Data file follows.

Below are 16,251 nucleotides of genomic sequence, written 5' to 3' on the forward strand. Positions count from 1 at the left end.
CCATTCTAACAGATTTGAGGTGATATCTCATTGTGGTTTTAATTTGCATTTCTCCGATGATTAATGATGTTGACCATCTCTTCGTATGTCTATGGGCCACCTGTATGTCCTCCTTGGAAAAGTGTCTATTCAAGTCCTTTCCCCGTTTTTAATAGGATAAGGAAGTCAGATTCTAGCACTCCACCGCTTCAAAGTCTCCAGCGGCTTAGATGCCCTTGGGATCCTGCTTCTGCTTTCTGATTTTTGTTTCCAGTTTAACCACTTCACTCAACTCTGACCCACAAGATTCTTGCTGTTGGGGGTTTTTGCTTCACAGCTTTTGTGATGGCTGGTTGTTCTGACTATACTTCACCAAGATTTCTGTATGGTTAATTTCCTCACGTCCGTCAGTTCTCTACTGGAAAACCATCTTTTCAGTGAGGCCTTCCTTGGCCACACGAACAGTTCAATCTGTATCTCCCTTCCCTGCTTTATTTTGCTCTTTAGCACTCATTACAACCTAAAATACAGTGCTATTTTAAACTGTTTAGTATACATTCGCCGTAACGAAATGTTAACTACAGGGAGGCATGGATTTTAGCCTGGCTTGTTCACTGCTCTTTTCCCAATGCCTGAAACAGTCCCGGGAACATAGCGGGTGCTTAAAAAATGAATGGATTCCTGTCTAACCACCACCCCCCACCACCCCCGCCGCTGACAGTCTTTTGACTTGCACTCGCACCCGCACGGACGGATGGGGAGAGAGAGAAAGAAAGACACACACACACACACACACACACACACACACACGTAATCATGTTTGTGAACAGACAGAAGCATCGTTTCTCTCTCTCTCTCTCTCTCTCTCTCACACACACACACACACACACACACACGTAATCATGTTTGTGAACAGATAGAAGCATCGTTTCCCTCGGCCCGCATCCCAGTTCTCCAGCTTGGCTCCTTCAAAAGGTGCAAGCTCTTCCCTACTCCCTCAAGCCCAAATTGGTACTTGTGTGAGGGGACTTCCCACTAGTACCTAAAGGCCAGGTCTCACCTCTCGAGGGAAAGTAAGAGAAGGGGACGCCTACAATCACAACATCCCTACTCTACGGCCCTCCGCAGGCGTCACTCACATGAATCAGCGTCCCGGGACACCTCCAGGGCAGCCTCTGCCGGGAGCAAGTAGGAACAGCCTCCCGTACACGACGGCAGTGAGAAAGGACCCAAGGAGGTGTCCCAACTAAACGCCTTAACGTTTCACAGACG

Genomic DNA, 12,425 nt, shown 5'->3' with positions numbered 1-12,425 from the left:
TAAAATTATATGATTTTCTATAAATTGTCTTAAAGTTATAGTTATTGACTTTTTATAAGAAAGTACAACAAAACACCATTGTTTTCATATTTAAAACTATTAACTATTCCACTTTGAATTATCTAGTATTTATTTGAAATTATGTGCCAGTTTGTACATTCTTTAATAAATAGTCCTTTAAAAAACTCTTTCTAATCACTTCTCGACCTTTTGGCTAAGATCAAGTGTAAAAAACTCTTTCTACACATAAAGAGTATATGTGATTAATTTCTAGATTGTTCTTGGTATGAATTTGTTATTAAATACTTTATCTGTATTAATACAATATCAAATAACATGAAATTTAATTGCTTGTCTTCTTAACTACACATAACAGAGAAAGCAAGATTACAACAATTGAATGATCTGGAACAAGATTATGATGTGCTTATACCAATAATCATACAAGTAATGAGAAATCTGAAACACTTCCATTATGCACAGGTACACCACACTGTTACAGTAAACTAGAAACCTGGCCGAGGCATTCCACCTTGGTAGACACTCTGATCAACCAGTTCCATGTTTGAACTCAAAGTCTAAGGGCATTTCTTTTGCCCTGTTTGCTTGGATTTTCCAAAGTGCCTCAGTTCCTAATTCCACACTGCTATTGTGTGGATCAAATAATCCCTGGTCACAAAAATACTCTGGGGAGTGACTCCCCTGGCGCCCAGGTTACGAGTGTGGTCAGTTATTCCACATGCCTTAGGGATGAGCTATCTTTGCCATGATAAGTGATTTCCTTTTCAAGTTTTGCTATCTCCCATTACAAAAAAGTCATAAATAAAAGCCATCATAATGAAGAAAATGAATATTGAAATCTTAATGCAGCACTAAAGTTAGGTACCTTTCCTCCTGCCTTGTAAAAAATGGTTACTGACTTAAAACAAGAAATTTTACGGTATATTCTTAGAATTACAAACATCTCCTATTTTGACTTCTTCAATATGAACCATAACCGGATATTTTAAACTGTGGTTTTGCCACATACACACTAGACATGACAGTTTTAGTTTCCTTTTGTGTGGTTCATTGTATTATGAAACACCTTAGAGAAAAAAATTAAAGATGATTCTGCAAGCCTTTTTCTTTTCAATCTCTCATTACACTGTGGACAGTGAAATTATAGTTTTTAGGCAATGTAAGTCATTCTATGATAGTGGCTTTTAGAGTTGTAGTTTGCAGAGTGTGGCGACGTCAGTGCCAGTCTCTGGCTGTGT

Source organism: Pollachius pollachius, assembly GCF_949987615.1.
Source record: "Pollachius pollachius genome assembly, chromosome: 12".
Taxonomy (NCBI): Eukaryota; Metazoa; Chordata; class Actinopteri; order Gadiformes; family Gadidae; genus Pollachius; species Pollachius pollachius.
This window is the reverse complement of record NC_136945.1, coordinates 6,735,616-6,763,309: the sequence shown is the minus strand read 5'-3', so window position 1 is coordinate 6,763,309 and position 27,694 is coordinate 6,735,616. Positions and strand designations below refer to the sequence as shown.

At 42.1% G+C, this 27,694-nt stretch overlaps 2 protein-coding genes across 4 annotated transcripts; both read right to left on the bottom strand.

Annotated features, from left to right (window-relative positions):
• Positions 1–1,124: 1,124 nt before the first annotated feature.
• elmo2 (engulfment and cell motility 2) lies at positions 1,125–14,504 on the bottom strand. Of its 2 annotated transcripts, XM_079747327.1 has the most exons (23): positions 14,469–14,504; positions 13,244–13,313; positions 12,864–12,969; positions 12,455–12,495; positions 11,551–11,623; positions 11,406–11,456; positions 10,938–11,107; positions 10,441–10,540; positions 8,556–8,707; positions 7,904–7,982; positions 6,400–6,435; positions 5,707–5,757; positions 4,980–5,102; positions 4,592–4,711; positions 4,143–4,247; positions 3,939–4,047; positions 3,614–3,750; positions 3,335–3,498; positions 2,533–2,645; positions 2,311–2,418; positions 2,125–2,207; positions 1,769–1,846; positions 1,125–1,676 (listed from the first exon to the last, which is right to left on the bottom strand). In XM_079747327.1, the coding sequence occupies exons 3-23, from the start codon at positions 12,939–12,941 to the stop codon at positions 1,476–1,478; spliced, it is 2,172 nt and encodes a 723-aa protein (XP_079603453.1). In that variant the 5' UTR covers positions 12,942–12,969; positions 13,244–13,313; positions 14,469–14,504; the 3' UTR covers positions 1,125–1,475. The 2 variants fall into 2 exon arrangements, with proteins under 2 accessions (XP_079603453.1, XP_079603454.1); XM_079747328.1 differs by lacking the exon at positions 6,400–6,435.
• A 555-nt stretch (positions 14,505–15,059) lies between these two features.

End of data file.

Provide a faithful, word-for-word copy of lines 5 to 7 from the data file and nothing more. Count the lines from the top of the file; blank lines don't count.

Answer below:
Source organism: Pollachius pollachius, assembly GCF_949987615.1.
Source record: "Pollachius pollachius genome assembly, chromosome: 12".
Taxonomy (NCBI): Eukaryota; Metazoa; Chordata; class Actinopteri; order Gadiformes; family Gadidae; genus Pollachius; species Pollachius pollachius.